There are many reported incidences of varying degrees of psyllium allergy including: Nurses experiencing symptoms such as anaphylactoid reaction, chest congestion, sneezing and watery eyes (some of these reactions taking several years to acquire); 51 , 52 a case report describing severe anaphylactic shock following psyllium laxative ingestion, linked occupational respiratory allergies in pharmaceutical workers exposed to the substance; 53 consumption of plantago seed in cereal, responsible for anaphylaxis in a 60-year-old female (immunoglobulin E-mediated sensitization was documented, and patient was successfully treated with oral diphenhydramine); 54 and a report on workers in a psyllium processing plant evaluated for occupational asthma and IgE sensitization to psyllium. 55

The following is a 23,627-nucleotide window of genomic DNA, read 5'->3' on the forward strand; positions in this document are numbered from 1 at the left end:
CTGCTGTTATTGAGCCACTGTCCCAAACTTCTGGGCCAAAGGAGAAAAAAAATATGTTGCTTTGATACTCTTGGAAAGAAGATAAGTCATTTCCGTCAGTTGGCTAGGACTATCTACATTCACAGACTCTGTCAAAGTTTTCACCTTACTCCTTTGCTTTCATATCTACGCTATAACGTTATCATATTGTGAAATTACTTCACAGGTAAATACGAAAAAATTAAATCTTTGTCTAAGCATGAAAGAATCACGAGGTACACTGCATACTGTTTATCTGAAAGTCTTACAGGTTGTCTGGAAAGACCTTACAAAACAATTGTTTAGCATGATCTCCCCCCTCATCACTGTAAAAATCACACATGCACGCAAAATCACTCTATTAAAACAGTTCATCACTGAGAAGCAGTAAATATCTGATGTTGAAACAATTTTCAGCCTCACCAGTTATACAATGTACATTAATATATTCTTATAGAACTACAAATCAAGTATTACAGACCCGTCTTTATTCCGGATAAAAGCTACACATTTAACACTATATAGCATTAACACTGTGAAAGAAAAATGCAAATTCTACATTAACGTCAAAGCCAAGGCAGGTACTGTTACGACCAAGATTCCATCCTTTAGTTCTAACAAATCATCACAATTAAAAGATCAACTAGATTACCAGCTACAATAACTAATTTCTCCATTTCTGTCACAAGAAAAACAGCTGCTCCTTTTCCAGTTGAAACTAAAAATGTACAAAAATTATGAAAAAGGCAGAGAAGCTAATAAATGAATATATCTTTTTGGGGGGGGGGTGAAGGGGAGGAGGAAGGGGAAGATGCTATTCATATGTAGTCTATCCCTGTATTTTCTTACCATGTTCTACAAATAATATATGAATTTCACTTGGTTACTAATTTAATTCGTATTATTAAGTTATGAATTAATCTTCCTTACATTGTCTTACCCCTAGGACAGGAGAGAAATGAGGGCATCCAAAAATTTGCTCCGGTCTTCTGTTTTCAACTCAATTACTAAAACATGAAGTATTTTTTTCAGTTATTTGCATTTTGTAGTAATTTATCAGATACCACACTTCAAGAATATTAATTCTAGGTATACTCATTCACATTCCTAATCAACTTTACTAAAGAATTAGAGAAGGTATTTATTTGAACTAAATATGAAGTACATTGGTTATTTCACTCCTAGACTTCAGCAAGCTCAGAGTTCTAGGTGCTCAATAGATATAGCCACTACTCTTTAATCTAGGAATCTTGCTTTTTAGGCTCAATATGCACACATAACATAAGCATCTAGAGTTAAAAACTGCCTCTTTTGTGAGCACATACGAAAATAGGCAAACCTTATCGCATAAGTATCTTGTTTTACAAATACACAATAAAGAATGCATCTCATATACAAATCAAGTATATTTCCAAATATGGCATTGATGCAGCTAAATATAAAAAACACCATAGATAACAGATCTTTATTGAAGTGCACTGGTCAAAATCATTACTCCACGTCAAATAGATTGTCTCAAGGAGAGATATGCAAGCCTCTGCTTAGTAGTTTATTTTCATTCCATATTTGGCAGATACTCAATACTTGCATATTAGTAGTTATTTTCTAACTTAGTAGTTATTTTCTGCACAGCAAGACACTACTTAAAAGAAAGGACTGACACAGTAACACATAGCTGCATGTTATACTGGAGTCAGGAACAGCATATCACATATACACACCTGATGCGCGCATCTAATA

Ferulic acid is a ubiquitous plant constituent found in plant cell walls, leaves and seeds. It is made from the metabolism of phenylalanine and tyrosine. It occurs primarily in seeds and leaves both in its free form and covalently linked to lignin and other biopolymers. Due to its phenolic nucleus and an extended side chain conjugation, it readily forms a resonance stabilized phenoxy radical which accounts for its potent antioxidant potential. UV absorption by ferulic acid catalyzes stable phenoxy radical formation and thereby potentiates its ability to terminate free radical chain reactions. By virtue of effectively scavenging deleterious radicals and suppressing radiation-induced oxidative reactions, ferulic acid may serve an important antioxidant function in preserving physiological integrity of cells exposed to both air and impinging UV radiation. Similar photoprotection is afforded to skin by ferulic acid dissolved in cosmetic lotions. Its addition to foods inhibits lipid peroxidation and subsequent oxidative spoilage. By the same mechanism ferulic acid may protect against various inflammatory diseases. A number of other industrial applications are based on the antioxidant potential of ferulic acid.